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Volume 13, Issue 5: Cultura

Celebrity Saints

Roy Atwood

Two centuries ago when a great man appeared, people looked for God's purpose in him; today we look for his press agent.
Daniel J. Boorstin, The Image: A Guide to Pseudo-Events in America (1961)
Fame isn't what it used to be. Nowadays popular culture no longer distinguishes the famous and the infamous, the virtuous and the vain. Madonna and Mother Theresa, Dennis Rodman and Billy Graham, Howard Stern and Tim LaHaye—all have become celebrities of sorts, famous for being famous (at least for fifteen minutes or more), and their names appear regularly in today's chronicles of the rich and famous. If they're not on tour or on TV or radio, others produce movies about their lives or work. If they are really hot celebs (dead or alive), they make it into People magazine or on Entertainment Tonight; if their star power has faded, they appear on Hollywood Squares. Today fame is about exposure, not character.
Until the last century, fame came one of only three ways, as Shakespeare once observed: some were born great, some achieved greatness, and some had greatness thrust upon them. No matter how it came, though, fame was synonymous with greatness; great men and famous men walked in the same shoes. Those who were born to greatness or had greatness thrust upon them usually understood true humility (at least deep in their bones), because their greatness was a gift from a smiling Providence. Fame and greatness most often came slowly, through repeated demonstrations of extraordinary wisdom, integrity, or valor in the public arena. Fame rarely arrived overnight. And it too was no less a manifestation of the secret counsels of God who crowns kings and dethrones them for His own purposes.1
Stories of men grasping after instant greatness or fame by deceit or brute force are legion, of course. The check on ill-sought fame historically was community familiarity. Those who wanted a shortcut to fame usually ran smack into friends and neighbors who made sure they received the reputation they deserved. The Church lost this community check on counterfeit greatness when Chuck Finney and the Second Great Awakening succeeded in separating the gospel from its covenant context. Finney convinced American evangelicals that they could fast-track conversions and take shortcuts into the kingdom of God without the discipline of the Church, sound biblical doctrine, or an educated ministry. As a result, the evangelical church came to crave low-cal spiritual fast-food served up by the latest celebrity Christian author or self-anointed evangelist more than the meat of Word faithfully taught and preached under the authority and oversight of the Church.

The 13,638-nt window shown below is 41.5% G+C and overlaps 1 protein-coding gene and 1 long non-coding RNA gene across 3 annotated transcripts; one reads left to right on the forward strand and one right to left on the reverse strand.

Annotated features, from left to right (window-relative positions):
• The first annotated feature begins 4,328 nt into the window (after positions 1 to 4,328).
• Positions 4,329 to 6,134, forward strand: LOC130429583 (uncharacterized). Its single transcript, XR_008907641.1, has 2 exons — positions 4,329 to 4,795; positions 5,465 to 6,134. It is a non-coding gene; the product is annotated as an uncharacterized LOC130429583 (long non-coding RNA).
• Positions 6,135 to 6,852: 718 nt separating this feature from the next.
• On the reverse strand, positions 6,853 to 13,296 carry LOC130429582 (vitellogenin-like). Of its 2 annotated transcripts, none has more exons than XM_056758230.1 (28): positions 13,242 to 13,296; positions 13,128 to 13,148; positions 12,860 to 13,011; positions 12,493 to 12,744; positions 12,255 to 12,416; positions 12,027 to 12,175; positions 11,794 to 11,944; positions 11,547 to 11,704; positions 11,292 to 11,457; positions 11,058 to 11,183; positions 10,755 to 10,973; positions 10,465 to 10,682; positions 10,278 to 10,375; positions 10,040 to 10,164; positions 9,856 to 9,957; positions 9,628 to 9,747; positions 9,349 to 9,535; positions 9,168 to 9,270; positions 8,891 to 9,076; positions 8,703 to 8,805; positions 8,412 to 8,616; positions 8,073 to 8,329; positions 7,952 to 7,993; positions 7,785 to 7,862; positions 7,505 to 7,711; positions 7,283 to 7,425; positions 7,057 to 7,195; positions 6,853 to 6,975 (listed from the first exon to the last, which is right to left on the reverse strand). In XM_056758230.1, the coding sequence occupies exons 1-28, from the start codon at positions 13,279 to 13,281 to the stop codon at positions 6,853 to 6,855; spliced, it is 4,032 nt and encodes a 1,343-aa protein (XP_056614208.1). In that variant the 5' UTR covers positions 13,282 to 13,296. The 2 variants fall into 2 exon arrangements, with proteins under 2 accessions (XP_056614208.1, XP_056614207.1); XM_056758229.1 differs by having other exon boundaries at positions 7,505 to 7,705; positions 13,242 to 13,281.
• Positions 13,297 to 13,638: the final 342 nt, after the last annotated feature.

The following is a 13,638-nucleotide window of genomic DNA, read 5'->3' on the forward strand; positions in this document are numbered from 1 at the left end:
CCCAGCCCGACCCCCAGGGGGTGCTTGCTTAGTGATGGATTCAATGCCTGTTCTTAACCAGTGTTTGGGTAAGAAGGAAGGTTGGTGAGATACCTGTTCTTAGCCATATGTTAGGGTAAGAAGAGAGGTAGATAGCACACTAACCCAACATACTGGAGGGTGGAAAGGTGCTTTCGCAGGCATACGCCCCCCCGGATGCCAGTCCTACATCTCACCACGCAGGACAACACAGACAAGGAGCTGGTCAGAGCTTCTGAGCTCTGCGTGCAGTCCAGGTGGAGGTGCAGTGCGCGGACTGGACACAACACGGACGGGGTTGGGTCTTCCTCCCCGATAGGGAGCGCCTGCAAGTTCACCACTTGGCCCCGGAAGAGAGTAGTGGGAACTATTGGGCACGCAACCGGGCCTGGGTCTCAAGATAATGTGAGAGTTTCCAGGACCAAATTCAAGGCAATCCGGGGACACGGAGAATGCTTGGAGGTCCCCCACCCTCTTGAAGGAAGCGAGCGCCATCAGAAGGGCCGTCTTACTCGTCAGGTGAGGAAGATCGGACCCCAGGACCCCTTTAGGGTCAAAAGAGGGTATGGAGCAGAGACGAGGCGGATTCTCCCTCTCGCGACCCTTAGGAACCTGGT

Since the advent of the commercial mass media and their ability to sell mass audiences to advertisers by luring them with sex, scandal, and crime, we have also discovered and refined the processes by which fame can be manufactured by publicity that transcends the local community. Mere repetition of a man's name through major media channels can make him a national (even international) celebrity overnight. We have been willingly misled by advertising and public relations campaigns into believing that the attribute of being well known is a sufficient indicator of greatness.
On this side of the last century's doctrinal implosion and media explosion, the Church no longer honors the truly great or understands the shallowness of contemporary celebrity. Evangelicals blinded by the hype of our pop culture mistake spiritually anemic celebrities with giants of the faith or degrade truly great Christian mentors by marketing them like one more mass-produced trinket. Tim LaHaye and Bruce Wilkinson have become Christian superstars not because of the greatness of their work or character, but because their publishers know how to sucker unthinking evangelicals. At the same time, the works of C.S. Lewis and J.R.R. Tolkien, whose fame within and without the Christian community is well deserved for their fine art and godly example, are now hawked like any other blockbuster or bestseller. Shadowlands and Lord of the Rings—the movies—are not testaments to the genius of these Christian literary scholars and authors, but to Hollywood's skill at squeezing six or seven bucks from evangelicals who can no longer distinguish hype from worship.
Our addiction to cheap celebrity is so powerful that it compels us to cover-up true greatness lest it expose our own emptiness. Lewis understood this principal defect in the contemporary nature of fame. Celebrities get big heads, but the appearance is deceptive because "their heads are no bigger than the ordinary: it is the atrophy of the chest beneath that makes them seem so."2

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